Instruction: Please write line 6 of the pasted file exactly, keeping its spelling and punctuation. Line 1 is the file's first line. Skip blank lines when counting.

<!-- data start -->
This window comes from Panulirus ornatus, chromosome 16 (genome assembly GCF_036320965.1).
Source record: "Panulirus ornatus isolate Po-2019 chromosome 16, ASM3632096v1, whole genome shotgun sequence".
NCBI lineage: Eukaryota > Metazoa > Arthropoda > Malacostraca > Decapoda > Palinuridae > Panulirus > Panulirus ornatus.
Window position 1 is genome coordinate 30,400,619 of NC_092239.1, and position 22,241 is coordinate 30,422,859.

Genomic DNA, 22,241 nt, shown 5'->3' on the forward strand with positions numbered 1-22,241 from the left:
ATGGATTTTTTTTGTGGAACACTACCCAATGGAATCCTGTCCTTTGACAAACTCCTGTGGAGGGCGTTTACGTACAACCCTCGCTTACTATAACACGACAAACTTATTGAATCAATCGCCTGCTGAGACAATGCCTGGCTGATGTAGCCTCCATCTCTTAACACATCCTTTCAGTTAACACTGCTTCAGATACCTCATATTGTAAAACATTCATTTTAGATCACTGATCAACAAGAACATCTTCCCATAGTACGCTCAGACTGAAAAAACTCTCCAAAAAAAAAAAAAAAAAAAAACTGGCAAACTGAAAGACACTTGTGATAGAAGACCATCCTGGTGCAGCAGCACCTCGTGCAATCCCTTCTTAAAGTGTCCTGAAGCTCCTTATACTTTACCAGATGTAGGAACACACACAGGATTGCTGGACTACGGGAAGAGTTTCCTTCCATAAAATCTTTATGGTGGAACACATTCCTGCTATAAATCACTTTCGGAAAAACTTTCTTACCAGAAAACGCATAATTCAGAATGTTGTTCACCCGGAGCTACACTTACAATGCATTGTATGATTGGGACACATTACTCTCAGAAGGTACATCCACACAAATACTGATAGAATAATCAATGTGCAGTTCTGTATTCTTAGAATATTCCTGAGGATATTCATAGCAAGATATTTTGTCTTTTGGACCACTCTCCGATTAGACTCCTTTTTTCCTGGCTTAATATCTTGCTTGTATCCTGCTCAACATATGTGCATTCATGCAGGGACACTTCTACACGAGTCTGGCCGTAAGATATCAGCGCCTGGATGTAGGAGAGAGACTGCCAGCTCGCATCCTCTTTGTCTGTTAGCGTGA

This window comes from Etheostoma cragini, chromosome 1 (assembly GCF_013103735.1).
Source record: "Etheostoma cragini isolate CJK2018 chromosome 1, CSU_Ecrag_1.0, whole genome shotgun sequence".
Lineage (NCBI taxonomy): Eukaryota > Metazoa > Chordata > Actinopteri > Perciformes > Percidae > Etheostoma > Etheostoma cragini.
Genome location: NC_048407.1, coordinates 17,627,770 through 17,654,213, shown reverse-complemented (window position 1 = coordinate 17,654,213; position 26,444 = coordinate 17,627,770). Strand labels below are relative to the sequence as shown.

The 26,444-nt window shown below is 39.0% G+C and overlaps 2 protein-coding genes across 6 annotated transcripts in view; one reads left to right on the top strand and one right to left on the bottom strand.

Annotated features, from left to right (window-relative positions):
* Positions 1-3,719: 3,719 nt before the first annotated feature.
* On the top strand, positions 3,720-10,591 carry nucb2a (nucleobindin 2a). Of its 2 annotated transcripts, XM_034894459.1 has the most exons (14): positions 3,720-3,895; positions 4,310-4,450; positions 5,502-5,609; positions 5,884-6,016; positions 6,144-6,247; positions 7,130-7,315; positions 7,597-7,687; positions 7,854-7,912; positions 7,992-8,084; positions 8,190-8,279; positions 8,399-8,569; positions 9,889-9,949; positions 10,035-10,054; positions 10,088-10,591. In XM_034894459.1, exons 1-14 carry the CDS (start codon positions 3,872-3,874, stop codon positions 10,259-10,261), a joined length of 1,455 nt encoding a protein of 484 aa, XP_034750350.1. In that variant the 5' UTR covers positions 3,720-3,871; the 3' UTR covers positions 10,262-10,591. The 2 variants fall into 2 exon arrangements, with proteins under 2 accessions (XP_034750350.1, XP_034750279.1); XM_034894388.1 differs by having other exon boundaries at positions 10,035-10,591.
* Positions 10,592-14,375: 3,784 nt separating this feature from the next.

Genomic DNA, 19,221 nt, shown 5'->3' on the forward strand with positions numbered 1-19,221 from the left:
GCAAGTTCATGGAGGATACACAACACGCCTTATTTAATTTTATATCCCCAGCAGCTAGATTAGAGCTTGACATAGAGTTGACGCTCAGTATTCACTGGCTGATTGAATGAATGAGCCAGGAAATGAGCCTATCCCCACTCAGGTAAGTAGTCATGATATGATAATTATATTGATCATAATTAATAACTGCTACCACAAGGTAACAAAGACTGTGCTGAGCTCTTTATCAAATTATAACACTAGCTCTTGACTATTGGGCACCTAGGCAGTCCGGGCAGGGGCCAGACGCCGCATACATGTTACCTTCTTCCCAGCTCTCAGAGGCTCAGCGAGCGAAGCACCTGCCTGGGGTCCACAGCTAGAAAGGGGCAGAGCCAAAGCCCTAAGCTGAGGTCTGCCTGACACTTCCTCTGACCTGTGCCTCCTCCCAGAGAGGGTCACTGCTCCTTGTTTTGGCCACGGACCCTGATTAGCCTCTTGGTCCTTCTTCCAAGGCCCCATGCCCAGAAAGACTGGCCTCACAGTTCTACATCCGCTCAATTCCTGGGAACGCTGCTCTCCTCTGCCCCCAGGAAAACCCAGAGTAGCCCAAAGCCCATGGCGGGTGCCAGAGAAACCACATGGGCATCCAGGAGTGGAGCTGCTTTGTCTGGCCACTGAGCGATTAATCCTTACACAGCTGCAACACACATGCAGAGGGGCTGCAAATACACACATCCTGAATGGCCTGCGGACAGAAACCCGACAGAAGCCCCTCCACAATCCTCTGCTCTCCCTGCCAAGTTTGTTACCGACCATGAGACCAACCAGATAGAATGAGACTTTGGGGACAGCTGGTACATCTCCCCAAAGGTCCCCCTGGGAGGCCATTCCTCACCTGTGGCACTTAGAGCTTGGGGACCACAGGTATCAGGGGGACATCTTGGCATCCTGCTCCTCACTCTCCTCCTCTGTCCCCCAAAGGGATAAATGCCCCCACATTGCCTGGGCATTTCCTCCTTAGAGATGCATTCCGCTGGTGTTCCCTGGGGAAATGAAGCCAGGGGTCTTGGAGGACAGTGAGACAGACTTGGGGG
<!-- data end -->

ATGGATTTTTTTTGTGGAACACTACCCAATGGAATCCTGTCCTTTGACAAACTCCTGTGGAGGGCGTTTACGTACAACCCTCGCTTACTATAACACGACAAACTTATTGAATCAATCGCCTGCTGAGACAATGCCTGGCTGATGTAGCCTCCATCTCTTAACACATCCTTTCAGTTAACACTGCTTCAGATACCTCATATTGTAAAACATTCATTTTAGATCACTGATCAACAAGAACATCTTCCCATAGTACGCTCAGACTGAAAAAACTCTCCAAAAAAAAAAAAAAAAAAAAACTGGCAAACTGAAAGACACTTGTGATAGAAGACCATCCTGGTGCAGCAGCACCTCGTGCAATCCCTTCTTAAAGTGTCCTGAAGCTCCTTATACTTTACCAGATGTAGGAACACACACAGGATTGCTGGACTACGGGAAGAGTTTCCTTCCATAAAATCTTTATGGTGGAACACATTCCTGCTATAAATCACTTTCGGAAAAACTTTCTTACCAGAAAACGCATAATTCAGAATGTTGTTCACCCGGAGCTACACTTACAATGCATTGTATGATTGGGACACATTACTCTCAGAAGGTACATCCACACAAATACTGATAGAATAATCAATGTGCAGTTCTGTATTCTTAGAATATTCCTGAGGATATTCATAGCAAGATATTTTGTCTTTTGGACCACTCTCCGATTAGACTCCTTTTTTCCTGGCTTAATATCTTGCTTGTATCCTGCTCAACATATGTGCATTCATGCAGGGACACTTCTACACGAGTCTGGCCGTAAGATATCAGCGCCTGGATGTAGGAGAGAGACTGCCAGCTCGCATCCTCTTTGTCTGTTAGCGTGA